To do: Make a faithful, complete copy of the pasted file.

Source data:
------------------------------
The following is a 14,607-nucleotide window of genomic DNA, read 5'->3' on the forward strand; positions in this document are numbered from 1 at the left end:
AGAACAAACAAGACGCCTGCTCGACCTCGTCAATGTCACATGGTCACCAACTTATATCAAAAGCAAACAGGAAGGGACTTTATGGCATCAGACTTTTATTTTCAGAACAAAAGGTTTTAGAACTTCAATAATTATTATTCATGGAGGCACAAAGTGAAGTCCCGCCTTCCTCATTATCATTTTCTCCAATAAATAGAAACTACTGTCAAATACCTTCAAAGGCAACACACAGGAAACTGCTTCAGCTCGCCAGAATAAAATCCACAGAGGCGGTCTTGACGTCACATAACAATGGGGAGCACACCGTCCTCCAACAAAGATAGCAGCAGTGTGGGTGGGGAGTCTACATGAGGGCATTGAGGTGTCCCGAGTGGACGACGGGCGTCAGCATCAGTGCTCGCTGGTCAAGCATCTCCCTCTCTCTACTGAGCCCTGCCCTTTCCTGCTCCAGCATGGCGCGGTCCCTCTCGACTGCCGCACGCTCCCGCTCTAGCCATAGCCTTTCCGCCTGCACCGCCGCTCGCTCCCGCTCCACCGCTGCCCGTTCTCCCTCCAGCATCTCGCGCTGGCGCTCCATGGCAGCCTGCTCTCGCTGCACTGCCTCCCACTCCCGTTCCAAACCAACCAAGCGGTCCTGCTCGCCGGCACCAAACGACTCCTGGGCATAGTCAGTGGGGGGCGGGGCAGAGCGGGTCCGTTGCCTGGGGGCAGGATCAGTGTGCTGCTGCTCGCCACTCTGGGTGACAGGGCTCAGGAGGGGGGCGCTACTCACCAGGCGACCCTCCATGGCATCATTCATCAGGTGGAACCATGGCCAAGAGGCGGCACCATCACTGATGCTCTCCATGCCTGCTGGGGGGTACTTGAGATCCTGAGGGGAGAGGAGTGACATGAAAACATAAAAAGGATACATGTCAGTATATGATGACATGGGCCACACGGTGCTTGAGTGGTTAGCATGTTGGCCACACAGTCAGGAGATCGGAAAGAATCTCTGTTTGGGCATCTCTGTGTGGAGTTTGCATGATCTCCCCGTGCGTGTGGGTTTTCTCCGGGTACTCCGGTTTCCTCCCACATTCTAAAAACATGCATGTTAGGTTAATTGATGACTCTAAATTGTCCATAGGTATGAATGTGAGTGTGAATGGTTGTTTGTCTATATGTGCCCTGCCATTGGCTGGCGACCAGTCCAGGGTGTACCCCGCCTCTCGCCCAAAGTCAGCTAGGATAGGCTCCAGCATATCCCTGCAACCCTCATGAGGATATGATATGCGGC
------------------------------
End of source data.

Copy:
The following is a 14,607-nucleotide window of genomic DNA, read 5'->3' on the forward strand; positions in this document are numbered from 1 at the left end:
AGAACAAACAAGACGCCTGCTCGACCTCGTCAATGTCACATGGTCACCAACTTATATCAAAAGCAAACAGGAAGGGACTTTATGGCATCAGACTTTTATTTTCAGAACAAAAGGTTTTAGAACTTCAATAATTATTATTCATGGAGGCACAAAGTGAAGTCCCGCCTTCCTCATTATCATTTTCTCCAATAAATAGAAACTACTGTCAAATACCTTCAAAGGCAACACACAGGAAACTGCTTCAGCTCGCCAGAATAAAATCCACAGAGGCGGTCTTGACGTCACATAACAATGGGGAGCACACCGTCCTCCAACAAAGATAGCAGCAGTGTGGGTGGGGAGTCTACATGAGGGCATTGAGGTGTCCCGAGTGGACGACGGGCGTCAGCATCAGTGCTCGCTGGTCAAGCATCTCCCTCTCTCTACTGAGCCCTGCCCTTTCCTGCTCCAGCATGGCGCGGTCCCTCTCGACTGCCGCACGCTCCCGCTCTAGCCATAGCCTTTCCGCCTGCACCGCCGCTCGCTCCCGCTCCACCGCTGCCCGTTCTCCCTCCAGCATCTCGCGCTGGCGCTCCATGGCAGCCTGCTCTCGCTGCACTGCCTCCCACTCCCGTTCCAAACCAACCAAGCGGTCCTGCTCGCCGGCACCAAACGACTCCTGGGCATAGTCAGTGGGGGGCGGGGCAGAGCGGGTCCGTTGCCTGGGGGCAGGATCAGTGTGCTGCTGCTCGCCACTCTGGGTGACAGGGCTCAGGAGGGGGGCGCTACTCACCAGGCGACCCTCCATGGCATCATTCATCAGGTGGAACCATGGCCAAGAGGCGGCACCATCACTGATGCTCTCCATGCCTGCTGGGGGGTACTTGAGATCCTGAGGGGAGAGGAGTGACATGAAAACATAAAAAGGATACATGTCAGTATATGATGACATGGGCCACACGGTGCTTGAGTGGTTAGCATGTTGGCCACACAGTCAGGAGATCGGAAAGAATCTCTGTTTGGGCATCTCTGTGTGGAGTTTGCATGATCTCCCCGTGCGTGTGGGTTTTCTCCGGGTACTCCGGTTTCCTCCCACATTCTAAAAACATGCATGTTAGGTTAATTGATGACTCTAAATTGTCCATAGGTATGAATGTGAGTGTGAATGGTTGTTTGTCTATATGTGCCCTGCCATTGGCTGGCGACCAGTCCAGGGTGTACCCCGCCTCTCGCCCAAAGTCAGCTAGGATAGGCTCCAGCATATCCCTGCAACCCTCATGAGGATATGATATGCGGC